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Statue of Liberty - history

The Statue of Liberty was given to the United States by France as a symbol of the friendship they built during the American Revolutionary war. Though the statue, whose name translated from the French means Liberty Enlightening the World, was meant as a centenary gift to the American people, the statue was not completed until 1886, nearly 10 years after the American centenary. Frédéric-Auguste Bartholdi, the designer of the statue, joined forces with Gustave Eiffel, who later built the Eiffel Tower, who created an inner-structure made of iron to help keep the statue erect. It was the job of the United States to build the pedestal that the statue would stand on. Once completed, the statue was dismantled into 350 individual pieces to be shipped to the USA, and it took four months for her to be reassembled in the U.S. In 1937 the responsibility for the statue transferred to the National Park Service where it has been ever since, and in 1956 the name of the island the Statue of Liberty stands on was changed to Liberty Island.

The Statue of Liberty is also well-known as being the entry point for immigrants from 1892 to 1952. The poem The New Colossus by Emma Lazarus illustrates just how important the statue was to those immigrants:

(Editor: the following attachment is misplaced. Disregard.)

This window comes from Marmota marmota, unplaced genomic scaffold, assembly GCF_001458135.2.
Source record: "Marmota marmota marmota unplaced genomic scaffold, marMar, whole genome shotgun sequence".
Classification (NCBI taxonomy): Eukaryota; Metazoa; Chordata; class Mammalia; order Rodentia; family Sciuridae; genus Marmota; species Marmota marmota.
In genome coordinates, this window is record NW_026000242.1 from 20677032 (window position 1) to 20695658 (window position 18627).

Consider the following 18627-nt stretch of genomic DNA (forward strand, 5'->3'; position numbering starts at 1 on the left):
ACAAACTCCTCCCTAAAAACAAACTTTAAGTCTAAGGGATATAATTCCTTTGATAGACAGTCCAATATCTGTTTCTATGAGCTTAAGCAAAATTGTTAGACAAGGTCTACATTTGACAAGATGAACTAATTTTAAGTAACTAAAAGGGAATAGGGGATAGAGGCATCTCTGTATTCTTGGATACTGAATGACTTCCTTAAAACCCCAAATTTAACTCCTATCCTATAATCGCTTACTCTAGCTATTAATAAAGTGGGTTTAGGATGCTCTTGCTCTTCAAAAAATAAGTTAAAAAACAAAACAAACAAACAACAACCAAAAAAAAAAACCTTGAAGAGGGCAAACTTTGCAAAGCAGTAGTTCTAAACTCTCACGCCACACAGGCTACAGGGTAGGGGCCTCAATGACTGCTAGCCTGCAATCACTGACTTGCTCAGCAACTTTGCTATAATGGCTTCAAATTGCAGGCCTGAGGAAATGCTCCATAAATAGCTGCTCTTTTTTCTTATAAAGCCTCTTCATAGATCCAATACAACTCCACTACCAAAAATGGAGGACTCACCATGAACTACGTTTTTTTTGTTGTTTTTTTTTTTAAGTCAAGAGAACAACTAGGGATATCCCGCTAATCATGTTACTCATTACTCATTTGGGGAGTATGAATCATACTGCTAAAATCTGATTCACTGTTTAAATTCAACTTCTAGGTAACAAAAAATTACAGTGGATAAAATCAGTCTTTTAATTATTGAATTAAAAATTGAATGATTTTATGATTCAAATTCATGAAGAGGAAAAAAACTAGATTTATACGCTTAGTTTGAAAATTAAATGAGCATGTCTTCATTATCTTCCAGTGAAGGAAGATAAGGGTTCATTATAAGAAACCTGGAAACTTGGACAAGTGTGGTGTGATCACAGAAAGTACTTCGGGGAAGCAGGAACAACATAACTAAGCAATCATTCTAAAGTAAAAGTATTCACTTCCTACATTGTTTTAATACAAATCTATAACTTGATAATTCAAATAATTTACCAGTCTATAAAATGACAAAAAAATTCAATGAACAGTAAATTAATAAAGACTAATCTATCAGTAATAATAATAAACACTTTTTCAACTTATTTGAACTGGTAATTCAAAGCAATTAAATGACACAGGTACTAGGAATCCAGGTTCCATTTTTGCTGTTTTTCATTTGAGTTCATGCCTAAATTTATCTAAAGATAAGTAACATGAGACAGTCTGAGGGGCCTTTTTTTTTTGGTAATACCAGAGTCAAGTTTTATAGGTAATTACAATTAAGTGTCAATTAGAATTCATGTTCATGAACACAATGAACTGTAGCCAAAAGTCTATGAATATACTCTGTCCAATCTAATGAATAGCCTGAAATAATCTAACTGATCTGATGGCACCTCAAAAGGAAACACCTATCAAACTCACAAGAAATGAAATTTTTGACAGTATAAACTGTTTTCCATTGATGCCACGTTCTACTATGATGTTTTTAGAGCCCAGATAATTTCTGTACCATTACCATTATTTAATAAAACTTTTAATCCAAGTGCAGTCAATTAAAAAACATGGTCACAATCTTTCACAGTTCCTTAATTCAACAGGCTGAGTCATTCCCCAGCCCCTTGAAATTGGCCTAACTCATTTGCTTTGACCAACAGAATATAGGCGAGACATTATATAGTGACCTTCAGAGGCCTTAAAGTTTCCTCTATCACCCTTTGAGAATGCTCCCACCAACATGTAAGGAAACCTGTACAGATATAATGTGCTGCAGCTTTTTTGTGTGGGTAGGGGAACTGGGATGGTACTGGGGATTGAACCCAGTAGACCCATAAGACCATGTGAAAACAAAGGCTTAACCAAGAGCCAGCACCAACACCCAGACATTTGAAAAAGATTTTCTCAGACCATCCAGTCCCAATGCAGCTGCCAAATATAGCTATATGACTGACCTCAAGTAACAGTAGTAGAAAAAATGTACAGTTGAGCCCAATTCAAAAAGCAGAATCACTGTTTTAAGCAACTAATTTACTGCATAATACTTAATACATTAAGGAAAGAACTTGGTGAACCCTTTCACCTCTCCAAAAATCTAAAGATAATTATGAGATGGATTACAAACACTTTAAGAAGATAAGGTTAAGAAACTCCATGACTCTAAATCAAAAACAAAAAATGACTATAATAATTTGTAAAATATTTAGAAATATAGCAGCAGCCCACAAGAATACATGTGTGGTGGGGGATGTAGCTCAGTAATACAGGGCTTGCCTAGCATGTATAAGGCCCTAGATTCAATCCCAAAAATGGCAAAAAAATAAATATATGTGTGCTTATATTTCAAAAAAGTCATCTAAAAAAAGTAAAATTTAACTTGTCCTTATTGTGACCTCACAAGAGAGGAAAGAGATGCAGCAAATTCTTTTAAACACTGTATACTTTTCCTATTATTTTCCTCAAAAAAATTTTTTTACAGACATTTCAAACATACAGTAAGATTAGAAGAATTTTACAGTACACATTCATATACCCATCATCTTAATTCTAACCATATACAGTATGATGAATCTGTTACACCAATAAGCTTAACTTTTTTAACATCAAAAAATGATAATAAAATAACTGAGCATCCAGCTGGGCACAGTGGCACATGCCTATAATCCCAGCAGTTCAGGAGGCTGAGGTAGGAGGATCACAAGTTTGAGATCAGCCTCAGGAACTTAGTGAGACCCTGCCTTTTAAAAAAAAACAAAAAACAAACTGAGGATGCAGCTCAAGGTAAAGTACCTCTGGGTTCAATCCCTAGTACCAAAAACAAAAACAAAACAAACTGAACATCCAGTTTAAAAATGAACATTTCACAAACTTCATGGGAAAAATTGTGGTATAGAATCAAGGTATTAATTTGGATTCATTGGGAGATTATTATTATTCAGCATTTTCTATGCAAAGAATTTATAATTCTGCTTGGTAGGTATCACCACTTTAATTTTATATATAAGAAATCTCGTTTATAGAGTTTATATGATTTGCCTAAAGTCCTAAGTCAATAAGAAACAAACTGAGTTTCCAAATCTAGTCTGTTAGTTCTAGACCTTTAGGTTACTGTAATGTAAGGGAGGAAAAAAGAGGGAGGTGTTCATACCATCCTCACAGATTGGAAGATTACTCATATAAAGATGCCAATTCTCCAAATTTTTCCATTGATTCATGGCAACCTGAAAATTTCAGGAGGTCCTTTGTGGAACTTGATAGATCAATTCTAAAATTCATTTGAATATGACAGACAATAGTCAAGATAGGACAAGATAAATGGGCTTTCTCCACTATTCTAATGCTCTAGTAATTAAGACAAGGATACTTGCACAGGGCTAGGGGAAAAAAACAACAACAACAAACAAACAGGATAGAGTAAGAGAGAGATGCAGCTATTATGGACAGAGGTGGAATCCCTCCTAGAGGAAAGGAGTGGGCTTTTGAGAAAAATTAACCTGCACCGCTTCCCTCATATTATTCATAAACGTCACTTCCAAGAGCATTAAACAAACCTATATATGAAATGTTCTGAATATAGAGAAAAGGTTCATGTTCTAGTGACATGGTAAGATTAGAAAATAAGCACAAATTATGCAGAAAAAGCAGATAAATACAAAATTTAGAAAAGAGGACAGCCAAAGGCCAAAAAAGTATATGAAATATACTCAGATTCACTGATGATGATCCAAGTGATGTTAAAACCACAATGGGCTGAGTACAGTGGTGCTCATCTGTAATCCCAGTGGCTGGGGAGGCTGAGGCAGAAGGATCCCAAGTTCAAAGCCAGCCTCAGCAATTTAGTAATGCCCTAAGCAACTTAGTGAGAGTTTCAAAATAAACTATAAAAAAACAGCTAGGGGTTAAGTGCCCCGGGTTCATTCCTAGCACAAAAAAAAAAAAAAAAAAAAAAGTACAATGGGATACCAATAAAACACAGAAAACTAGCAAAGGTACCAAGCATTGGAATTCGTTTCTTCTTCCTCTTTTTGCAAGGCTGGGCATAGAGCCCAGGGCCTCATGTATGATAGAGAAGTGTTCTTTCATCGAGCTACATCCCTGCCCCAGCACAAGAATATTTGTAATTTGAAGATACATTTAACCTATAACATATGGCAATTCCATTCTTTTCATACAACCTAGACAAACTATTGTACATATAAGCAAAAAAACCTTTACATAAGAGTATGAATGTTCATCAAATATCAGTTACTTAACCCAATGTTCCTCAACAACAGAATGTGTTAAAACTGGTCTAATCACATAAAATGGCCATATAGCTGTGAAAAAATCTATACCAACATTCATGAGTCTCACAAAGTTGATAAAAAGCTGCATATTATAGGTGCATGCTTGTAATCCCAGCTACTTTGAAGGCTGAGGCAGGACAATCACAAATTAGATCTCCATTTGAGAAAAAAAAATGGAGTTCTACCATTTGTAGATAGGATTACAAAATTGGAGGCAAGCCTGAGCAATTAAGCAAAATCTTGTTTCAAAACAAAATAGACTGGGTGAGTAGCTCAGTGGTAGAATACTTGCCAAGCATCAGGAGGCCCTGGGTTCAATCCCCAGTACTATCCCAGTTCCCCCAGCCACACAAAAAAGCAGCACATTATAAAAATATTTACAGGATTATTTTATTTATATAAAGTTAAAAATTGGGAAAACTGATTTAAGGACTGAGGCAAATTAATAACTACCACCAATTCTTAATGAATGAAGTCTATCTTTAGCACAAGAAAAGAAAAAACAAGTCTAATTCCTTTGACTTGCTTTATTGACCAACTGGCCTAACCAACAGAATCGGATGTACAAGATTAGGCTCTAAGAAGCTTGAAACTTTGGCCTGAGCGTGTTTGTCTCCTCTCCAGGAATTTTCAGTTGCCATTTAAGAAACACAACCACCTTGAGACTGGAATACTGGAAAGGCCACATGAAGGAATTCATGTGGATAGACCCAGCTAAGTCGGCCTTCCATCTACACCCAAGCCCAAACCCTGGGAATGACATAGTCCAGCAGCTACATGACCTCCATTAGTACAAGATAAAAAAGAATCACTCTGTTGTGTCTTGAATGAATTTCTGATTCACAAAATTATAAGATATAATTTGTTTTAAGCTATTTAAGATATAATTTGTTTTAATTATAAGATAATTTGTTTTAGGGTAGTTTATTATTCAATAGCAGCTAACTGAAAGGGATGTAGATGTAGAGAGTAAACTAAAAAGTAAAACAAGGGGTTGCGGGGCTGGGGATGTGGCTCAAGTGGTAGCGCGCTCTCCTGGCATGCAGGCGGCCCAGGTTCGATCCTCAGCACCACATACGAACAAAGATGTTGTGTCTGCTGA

Not like the brazen giant of Greek fame,
With conquering limbs astride from land to land;
Here at our sea-washed, sunset gates shall stand
A mighty woman with a torch, whose flame
Is the imprisoned lightning, and her name
Mother of Exiles. From her beacon-hand
Glows world-wide welcome; her mild eyes command
The air-bridged harbor that twin cities frame.
“Keep ancient lands, your storied pomp!” cries she
With silent lips. “Give me your tired, your poor,
Your huddled masses yearning to breathe free,
The wretched refuse of your teeming shore.
Send these, the homeless, tempest-tost to me,
I lift my lamp beside the golden door!”

The poem was so moving it was inscribed in bronze on the pedestal of the statue in 1903.